Aug 9, 2017

“Perhaps it won’t all have been for nothing”: Endgame Showcases Performers Battling Parkinson’s

The Endgame Project, screened in Trinity recently, considers Beckett's renowned play as a metaphor for Parkinson's disease.

Charlotte O'ReillyJunior Editor

Parkinson’s disease is a slowly progressing, degenerative disease caused by the loss of dopamine-producing brain cells. Normally, dopamine assists smooth and co-ordinated muscle movement. In its absence, the patient suffers from tremors, rigidity in the limbs, slowness of movement as well as impaired balance and co-ordination. The disease has no known cause. There is currently no cure.

Dan Moran and Chris Jones are New York actors. They are both suffering from Parkinson’s. The Endgame Project is a documentary that charts the attempt of these two actors to perform Beckett’s Endgame. Their performance of the play ran for two nights in 2012, but the documentary was filmed post-production. It had its first showing in Phoenix, Arizona to an audience of Parkinson’s patients, nurses and family members. The second screening took place last Friday, on the final day of the Samuel Beckett Summer School in Trinity to an audience of Beckett scholars, enthusiasts and dramaturges. The Endgame Project is an attempt to humanise the clinical manifestations of Parkinson’s disease.

The documentary itself was well filmed, with the cinematography attempting to bring us into the world of the patient as much as possible. The camera often shook with jagged movements as we stumbled through the rehearsal rooms. At certain points the peripheral focus of the camera would dissipate, leaving only a small sphere of clearly discernable objects. However, the audience on Friday rightly suggested that the documentary would preferably have included some of the original performance of the play itself. Another criticism raised in the discussion after the screening was an observation that the soundtrack noticeably led the emotions of the audience. Perhaps it would have been better with no soundtrack at all. How very Beckettian would it have been to fill the spaces with silence.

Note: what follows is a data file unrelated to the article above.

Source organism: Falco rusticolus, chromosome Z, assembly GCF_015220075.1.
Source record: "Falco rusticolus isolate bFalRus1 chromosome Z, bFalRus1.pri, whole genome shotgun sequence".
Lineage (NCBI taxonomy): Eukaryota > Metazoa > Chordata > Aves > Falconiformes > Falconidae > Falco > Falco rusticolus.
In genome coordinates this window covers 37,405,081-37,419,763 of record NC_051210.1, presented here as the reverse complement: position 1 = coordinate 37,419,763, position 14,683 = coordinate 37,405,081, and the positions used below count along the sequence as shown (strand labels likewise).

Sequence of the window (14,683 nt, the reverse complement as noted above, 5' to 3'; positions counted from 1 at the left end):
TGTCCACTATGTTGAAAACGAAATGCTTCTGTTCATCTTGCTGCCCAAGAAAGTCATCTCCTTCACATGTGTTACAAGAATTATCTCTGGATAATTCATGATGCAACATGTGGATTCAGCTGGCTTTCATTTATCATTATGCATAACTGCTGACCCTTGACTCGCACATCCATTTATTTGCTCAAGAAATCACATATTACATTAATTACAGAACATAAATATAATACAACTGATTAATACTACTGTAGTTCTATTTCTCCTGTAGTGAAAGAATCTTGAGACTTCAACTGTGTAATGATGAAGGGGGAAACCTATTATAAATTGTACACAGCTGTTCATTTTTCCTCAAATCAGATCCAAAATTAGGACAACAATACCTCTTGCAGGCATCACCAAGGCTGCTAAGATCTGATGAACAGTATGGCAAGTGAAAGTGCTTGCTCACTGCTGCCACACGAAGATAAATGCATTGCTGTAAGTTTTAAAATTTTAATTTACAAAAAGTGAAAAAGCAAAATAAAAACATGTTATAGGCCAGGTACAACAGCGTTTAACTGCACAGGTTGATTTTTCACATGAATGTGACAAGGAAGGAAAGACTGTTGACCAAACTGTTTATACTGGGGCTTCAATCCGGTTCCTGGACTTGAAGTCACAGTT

According to the actors, Endgame is as close to an accurate portrayal of what it is to live with Parkinson’s as one can get. Moran and Jones likened the disease to being locked in a room. Due to decreased mobility some patients have difficulty standing, others have difficulty sitting down. There is no certainty of existence from one day to the next. Drawing on these similarities with their own experiences, the two actors, with their rapidly diminishing physical abilities, decided to play two characters who also have rapidly diminishing physical abilities. But they wanted to push the boundaries of what they could achieve, so they cast themselves against their strengths. Parkinson’s disease has affected Moran’s memory and clarity of speech, so he took the part of Hamm, which has the most lines. Jones, on the other hand, is now extremely restricted in his mobility and so he played Clov, which required the greater agility.